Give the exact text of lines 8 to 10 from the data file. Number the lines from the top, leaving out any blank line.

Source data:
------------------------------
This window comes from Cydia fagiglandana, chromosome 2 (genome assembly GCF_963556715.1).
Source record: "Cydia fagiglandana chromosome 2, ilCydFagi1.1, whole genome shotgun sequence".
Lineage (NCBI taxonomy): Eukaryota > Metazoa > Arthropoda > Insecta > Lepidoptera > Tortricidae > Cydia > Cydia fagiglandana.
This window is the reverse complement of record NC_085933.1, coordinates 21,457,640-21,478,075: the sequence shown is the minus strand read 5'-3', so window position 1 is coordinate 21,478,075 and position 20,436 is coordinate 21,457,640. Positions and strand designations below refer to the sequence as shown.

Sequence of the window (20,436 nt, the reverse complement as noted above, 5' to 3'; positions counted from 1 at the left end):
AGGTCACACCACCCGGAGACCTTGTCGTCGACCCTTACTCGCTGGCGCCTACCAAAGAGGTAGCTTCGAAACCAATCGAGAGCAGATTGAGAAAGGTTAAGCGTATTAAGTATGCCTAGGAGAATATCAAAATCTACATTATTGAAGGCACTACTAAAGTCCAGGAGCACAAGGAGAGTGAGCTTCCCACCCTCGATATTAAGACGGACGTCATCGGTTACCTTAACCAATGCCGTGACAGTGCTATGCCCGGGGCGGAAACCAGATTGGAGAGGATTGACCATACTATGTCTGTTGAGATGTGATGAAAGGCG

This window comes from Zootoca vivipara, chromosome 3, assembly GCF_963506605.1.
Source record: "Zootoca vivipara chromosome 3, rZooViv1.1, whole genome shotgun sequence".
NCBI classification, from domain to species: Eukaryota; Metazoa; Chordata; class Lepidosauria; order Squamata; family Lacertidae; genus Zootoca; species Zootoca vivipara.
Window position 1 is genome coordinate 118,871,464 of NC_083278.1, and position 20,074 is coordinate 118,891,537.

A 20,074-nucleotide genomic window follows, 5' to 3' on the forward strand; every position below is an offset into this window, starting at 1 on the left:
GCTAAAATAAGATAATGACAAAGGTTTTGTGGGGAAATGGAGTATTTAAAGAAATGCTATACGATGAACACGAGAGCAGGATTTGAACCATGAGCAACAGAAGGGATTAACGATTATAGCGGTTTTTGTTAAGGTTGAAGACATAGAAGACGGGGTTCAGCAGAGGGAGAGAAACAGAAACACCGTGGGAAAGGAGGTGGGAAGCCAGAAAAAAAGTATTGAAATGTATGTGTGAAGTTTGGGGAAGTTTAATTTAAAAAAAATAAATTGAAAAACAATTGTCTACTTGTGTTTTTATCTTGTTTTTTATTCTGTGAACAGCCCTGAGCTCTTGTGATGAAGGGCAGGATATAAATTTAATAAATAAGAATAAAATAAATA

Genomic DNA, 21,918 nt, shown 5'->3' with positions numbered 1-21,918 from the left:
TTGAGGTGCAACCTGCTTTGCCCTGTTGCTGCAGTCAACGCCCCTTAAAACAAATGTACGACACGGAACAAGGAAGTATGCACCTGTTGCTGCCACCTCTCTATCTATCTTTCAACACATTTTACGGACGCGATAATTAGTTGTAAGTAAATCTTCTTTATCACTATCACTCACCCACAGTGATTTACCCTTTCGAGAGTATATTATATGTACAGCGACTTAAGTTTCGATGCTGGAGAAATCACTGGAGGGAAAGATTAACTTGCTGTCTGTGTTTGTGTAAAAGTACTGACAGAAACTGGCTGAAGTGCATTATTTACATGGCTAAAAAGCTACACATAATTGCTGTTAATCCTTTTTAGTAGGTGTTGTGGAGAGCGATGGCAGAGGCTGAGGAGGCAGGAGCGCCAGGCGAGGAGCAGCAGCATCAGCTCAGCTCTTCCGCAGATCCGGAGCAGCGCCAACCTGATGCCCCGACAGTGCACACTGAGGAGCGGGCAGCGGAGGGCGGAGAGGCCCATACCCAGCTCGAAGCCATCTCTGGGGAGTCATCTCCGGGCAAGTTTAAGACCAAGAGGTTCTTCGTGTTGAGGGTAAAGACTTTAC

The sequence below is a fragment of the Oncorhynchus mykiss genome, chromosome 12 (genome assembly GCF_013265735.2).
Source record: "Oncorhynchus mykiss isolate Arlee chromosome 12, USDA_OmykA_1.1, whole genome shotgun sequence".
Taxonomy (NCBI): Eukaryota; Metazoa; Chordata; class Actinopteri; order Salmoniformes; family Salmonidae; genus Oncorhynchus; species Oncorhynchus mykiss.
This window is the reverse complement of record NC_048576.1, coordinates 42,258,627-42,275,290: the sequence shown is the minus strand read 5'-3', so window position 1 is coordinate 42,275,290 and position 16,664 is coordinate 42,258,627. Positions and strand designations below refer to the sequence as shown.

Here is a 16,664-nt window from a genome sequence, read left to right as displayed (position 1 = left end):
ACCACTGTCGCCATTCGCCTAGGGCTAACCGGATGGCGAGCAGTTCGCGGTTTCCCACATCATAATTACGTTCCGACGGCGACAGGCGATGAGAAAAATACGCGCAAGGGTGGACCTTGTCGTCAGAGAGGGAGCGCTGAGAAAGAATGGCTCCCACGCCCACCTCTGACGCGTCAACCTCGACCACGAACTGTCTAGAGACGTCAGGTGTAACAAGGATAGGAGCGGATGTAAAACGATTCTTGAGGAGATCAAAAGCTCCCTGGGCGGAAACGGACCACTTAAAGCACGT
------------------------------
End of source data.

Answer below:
Source record: "Zootoca vivipara chromosome 3, rZooViv1.1, whole genome shotgun sequence".
NCBI classification, from domain to species: Eukaryota; Metazoa; Chordata; class Lepidosauria; order Squamata; family Lacertidae; genus Zootoca; species Zootoca vivipara.
Window position 1 is genome coordinate 118,871,464 of NC_083278.1, and position 20,074 is coordinate 118,891,537.